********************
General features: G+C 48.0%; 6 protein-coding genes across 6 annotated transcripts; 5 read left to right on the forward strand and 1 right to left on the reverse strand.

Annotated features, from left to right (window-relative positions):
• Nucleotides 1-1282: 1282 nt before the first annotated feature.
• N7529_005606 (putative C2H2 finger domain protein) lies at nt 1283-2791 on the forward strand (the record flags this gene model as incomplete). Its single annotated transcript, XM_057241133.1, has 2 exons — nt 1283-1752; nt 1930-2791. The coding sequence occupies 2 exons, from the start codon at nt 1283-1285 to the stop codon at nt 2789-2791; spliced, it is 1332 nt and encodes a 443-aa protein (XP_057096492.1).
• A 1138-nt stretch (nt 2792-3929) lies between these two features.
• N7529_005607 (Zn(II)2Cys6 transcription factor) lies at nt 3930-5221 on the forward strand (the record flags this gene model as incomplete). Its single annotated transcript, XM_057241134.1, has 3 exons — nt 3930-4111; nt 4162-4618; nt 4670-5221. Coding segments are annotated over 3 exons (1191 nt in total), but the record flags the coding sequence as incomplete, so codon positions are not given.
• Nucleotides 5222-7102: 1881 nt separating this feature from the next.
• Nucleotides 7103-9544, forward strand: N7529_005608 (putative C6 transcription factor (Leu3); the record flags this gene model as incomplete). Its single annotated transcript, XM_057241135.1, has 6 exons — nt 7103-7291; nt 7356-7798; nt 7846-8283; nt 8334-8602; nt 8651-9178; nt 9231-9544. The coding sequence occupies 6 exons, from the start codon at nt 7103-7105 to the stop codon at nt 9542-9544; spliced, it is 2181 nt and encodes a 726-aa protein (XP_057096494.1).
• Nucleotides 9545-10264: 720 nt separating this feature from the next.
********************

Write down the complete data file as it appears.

General features: G+C 48.0%; 6 protein-coding genes across 6 annotated transcripts; 5 read left to right on the forward strand and 1 right to left on the reverse strand.

Annotated features, from left to right (window-relative positions):
• Nucleotides 1-1282: 1282 nt before the first annotated feature.
• N7529_005606 (putative C2H2 finger domain protein) lies at nt 1283-2791 on the forward strand (the record flags this gene model as incomplete). Its single annotated transcript, XM_057241133.1, has 2 exons — nt 1283-1752; nt 1930-2791. The coding sequence occupies 2 exons, from the start codon at nt 1283-1285 to the stop codon at nt 2789-2791; spliced, it is 1332 nt and encodes a 443-aa protein (XP_057096492.1).
• A 1138-nt stretch (nt 2792-3929) lies between these two features.
• N7529_005607 (Zn(II)2Cys6 transcription factor) lies at nt 3930-5221 on the forward strand (the record flags this gene model as incomplete). Its single annotated transcript, XM_057241134.1, has 3 exons — nt 3930-4111; nt 4162-4618; nt 4670-5221. Coding segments are annotated over 3 exons (1191 nt in total), but the record flags the coding sequence as incomplete, so codon positions are not given.
• Nucleotides 5222-7102: 1881 nt separating this feature from the next.
• Nucleotides 7103-9544, forward strand: N7529_005608 (putative C6 transcription factor (Leu3); the record flags this gene model as incomplete). Its single annotated transcript, XM_057241135.1, has 6 exons — nt 7103-7291; nt 7356-7798; nt 7846-8283; nt 8334-8602; nt 8651-9178; nt 9231-9544. The coding sequence occupies 6 exons, from the start codon at nt 7103-7105 to the stop codon at nt 9542-9544; spliced, it is 2181 nt and encodes a 726-aa protein (XP_057096494.1).
• Nucleotides 9545-10264: 720 nt separating this feature from the next.